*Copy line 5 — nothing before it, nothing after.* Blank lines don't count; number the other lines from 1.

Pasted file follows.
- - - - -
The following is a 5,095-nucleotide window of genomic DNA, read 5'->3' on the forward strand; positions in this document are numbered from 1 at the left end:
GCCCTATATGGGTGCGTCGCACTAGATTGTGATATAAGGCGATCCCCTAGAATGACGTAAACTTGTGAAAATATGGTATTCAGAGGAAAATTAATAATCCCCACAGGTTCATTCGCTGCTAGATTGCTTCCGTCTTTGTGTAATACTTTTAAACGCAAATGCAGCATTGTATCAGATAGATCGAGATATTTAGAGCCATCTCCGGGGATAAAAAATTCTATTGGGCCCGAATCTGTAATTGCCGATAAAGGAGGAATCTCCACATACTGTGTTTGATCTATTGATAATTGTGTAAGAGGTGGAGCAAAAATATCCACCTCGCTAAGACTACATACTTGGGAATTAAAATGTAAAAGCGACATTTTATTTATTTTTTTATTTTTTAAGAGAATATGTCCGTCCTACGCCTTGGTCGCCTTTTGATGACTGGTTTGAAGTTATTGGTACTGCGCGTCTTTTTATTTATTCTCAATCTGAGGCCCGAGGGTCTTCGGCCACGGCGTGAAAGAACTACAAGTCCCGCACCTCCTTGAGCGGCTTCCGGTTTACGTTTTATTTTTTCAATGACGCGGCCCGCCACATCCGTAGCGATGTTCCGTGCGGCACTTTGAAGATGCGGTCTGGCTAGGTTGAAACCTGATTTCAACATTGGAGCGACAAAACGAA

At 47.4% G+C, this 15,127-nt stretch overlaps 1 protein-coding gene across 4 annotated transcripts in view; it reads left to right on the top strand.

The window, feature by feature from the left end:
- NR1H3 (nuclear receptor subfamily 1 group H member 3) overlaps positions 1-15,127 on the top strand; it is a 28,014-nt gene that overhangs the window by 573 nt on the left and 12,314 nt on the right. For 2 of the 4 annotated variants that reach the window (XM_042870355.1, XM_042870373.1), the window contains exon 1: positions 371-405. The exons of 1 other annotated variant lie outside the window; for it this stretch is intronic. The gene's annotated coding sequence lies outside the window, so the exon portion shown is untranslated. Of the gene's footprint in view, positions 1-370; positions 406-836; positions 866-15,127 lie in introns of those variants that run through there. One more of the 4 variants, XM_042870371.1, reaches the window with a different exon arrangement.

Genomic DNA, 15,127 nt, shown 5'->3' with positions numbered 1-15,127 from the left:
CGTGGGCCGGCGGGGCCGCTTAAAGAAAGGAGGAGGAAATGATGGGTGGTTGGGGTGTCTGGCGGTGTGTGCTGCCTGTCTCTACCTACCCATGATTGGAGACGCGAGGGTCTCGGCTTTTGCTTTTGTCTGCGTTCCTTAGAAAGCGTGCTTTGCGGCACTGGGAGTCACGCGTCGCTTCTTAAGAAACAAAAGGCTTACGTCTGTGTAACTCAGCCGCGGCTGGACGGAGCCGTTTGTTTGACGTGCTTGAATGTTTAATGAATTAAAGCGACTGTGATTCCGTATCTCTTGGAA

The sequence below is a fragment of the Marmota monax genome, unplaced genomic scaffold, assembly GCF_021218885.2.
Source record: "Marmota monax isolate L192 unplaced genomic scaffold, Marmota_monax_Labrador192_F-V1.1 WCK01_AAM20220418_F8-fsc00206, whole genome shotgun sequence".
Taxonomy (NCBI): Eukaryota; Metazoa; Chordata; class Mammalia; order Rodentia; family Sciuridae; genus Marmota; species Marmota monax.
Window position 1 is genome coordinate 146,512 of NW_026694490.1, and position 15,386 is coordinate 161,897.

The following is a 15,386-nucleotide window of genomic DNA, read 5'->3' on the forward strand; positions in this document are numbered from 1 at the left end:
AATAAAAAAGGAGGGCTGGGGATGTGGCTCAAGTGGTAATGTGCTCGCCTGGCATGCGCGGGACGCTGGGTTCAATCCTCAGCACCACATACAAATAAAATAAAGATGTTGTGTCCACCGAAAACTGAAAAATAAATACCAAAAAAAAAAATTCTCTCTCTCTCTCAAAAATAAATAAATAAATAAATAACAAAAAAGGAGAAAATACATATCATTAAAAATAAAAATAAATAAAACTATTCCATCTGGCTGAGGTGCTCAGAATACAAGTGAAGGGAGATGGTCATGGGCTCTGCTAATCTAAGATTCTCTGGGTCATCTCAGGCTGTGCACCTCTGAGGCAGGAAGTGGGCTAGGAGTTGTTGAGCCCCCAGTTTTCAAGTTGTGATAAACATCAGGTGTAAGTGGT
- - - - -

- NR1H3 (nuclear receptor subfamily 1 group H member 3) overlaps positions 1-15,127 on the top strand; it is a 28,014-nt gene that overhangs the window by 573 nt on the left and 12,314 nt on the right. For 2 of the 4 annotated variants that reach the window (XM_042870355.1, XM_042870373.1), the window contains exon 1: positions 371-405. The exons of 1 other annotated variant lie outside the window; for it this stretch is intronic. The gene's annotated coding sequence lies outside the window, so the exon portion shown is untranslated. Of the gene's footprint in view, positions 1-370; positions 406-836; positions 866-15,127 lie in introns of those variants that run through there. One more of the 4 variants, XM_042870371.1, reaches the window with a different exon arrangement.